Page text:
1. Your job might be replaced by a computer in two decades
About 40% of employment in Israel is in high-risk professions, considered in great danger of becoming computerized over the next two decades.
2. Ultra-Orthodox Jews in Israel report better health than other groups in Israel
Approximately 74% of Haredim (Ultra-Orthodox Jews) in Israel describe their health as very good, compared to just 50% of individuals from other groups.
3. The younger generation of Ethiopian Israelis are more educated
Only 36% of Ethiopian Israelis who moved to Israel above age 12 have a high school education, whereas the rate of high school graduates among those Ethiopians raised in Israel is about 90% – a similar rate to that of the non-Ethiopian Jewish population in Israel.
4. Young Israeli women are more educated than men
Almost half of young Jewish women in Israel have a university education, compared with only 42% of men; about 21% of young Arab Israeli women have a university education, compared to 18% of Arab Israeli men.
5. The distribution of the budget for mental healthcare services in Israel has shifted over time
Between 1999 and 2013, the government budget for inpatient psychiatric care went down from 80% to 59% of the total mental healthcare budget, while the budget for rehabilitation services rose sharply, from 2% to 25% of the overall budget.
6. Studying math at a higher level might help you later in life
Even when controlling for other factors, students who completed 5 units of math (the highest possible) in their bagrut (matriculation) exams tended to earn higher hourly wages and have higher monthly income than those who took lower levels.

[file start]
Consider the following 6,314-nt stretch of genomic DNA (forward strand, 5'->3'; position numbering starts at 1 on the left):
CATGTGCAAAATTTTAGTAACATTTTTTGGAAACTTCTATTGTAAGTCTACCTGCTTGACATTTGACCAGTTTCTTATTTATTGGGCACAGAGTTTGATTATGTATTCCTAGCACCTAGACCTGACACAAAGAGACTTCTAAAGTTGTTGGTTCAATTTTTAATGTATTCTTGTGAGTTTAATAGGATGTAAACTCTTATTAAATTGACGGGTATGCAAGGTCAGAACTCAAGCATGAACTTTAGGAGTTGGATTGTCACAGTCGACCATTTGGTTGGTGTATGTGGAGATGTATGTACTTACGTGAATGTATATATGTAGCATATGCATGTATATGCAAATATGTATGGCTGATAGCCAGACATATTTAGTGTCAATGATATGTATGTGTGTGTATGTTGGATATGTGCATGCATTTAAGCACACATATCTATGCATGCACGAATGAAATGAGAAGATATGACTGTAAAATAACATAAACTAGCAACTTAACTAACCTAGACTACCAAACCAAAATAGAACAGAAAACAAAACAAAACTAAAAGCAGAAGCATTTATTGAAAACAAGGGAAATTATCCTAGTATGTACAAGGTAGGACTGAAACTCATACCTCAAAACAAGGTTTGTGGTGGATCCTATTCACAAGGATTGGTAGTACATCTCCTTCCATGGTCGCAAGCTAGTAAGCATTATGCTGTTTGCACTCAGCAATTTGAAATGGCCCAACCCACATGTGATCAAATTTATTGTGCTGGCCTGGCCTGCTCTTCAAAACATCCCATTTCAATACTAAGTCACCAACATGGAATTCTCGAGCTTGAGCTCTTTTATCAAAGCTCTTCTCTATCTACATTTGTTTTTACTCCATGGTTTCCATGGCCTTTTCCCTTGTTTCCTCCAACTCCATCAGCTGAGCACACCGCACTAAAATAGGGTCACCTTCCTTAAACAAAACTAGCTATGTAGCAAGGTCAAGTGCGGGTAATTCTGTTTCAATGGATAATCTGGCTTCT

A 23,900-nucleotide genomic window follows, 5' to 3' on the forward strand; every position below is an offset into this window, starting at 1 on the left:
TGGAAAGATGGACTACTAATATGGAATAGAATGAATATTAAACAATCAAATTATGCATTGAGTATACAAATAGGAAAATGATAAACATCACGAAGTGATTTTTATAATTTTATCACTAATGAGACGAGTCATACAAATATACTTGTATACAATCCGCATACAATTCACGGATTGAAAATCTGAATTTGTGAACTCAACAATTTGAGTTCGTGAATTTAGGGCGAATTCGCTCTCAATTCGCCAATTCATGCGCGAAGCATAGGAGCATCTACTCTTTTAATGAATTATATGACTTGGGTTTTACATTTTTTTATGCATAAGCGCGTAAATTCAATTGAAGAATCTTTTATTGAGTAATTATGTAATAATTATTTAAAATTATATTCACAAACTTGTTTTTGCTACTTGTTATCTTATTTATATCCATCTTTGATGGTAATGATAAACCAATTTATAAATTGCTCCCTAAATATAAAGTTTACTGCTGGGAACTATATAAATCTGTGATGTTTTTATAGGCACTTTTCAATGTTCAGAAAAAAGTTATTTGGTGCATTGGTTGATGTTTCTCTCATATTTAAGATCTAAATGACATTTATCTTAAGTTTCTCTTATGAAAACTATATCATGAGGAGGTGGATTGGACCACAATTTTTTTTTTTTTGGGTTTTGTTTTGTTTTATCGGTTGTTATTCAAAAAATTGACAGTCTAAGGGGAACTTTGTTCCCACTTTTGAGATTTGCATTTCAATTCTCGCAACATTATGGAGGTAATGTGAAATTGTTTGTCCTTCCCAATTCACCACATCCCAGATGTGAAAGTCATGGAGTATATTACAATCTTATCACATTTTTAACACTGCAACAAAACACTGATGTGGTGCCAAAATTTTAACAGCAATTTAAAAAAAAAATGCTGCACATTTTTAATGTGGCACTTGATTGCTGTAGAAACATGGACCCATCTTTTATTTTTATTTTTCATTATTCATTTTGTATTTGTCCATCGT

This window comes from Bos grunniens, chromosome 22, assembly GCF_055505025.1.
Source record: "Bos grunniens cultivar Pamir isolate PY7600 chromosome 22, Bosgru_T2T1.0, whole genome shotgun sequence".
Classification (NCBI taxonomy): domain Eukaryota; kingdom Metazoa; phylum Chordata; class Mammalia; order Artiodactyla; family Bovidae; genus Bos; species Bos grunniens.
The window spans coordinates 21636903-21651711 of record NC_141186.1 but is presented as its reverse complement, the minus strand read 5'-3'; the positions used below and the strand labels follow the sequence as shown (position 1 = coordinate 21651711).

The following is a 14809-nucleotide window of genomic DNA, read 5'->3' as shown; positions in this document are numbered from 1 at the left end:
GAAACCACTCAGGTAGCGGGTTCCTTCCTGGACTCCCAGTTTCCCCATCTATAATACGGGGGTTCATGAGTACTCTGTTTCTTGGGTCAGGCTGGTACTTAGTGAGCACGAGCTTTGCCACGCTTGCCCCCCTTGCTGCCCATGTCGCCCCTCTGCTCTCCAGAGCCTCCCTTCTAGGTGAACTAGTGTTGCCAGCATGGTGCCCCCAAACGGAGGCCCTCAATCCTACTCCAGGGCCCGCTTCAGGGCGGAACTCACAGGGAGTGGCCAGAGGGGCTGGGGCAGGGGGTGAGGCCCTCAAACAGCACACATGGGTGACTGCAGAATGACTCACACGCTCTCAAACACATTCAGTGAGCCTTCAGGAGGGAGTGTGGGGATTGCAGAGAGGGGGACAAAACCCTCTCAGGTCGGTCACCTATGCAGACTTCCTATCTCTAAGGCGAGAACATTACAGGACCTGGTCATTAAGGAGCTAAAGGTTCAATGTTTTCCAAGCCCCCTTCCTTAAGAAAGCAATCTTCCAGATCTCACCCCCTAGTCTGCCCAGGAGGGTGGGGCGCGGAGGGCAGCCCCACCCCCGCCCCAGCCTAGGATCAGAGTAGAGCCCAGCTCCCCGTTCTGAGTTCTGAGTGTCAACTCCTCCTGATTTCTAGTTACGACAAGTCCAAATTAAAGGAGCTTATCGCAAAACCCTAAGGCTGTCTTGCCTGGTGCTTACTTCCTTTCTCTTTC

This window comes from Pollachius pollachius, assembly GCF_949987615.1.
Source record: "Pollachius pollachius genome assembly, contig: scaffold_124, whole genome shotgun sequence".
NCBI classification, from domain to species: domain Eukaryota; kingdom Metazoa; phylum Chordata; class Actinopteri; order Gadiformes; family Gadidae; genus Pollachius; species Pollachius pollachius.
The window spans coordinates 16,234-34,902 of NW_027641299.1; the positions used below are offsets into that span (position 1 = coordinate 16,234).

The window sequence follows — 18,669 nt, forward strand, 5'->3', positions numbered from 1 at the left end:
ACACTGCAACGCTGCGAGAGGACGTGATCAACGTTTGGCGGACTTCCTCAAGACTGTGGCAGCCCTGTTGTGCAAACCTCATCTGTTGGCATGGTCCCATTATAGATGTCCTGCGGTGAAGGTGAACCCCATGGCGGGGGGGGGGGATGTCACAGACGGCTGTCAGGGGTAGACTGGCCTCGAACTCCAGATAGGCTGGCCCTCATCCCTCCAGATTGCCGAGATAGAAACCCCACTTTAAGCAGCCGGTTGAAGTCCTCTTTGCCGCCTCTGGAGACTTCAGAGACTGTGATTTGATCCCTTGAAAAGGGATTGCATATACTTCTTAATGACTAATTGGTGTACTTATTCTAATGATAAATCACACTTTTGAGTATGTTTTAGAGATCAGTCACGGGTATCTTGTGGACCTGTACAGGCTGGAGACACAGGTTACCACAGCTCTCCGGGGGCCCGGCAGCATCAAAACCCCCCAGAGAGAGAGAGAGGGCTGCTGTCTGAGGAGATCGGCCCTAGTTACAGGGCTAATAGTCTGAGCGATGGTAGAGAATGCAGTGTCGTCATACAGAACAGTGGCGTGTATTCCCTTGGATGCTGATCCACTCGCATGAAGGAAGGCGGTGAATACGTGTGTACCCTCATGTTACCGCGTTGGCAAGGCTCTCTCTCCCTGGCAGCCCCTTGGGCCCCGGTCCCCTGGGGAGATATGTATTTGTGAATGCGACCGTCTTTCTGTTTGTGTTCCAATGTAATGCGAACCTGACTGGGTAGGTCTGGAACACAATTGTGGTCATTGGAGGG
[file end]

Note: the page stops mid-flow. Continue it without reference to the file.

7. Early childcare in Israel has more resources than before
Daycare for infants and toddlers was the subject of lengthy discussion in the Trajtenberg Committee that was established following the 2011 social protests. The budget for the infant and toddler daycare division within the Ministry of Economy increased by 57% between 2010 and 2014. In 2014, the expenditure in this area came to more than one billion NIS.
8. Arab Israeli pharmacists integrate well into the Israeli workforce
Work relations and daily interactions between Jewish and Arab Israeli pharmacists are described as positive and even lead to social connections and the lessening of prejudices.
9. The standard of living for Israeli households increased between 2003 and 2011
While real wages have stagnated since the beginning of the millennium, the number of wage earners in Israeli households has gone up, which has led to an overall increase in standard of living as measured by GDP per capita.
10. Young adults are taking longer to transition into independent living
In 2011, 58% of singles aged 22-28 lived with their parents, compared with 52% six years earlier.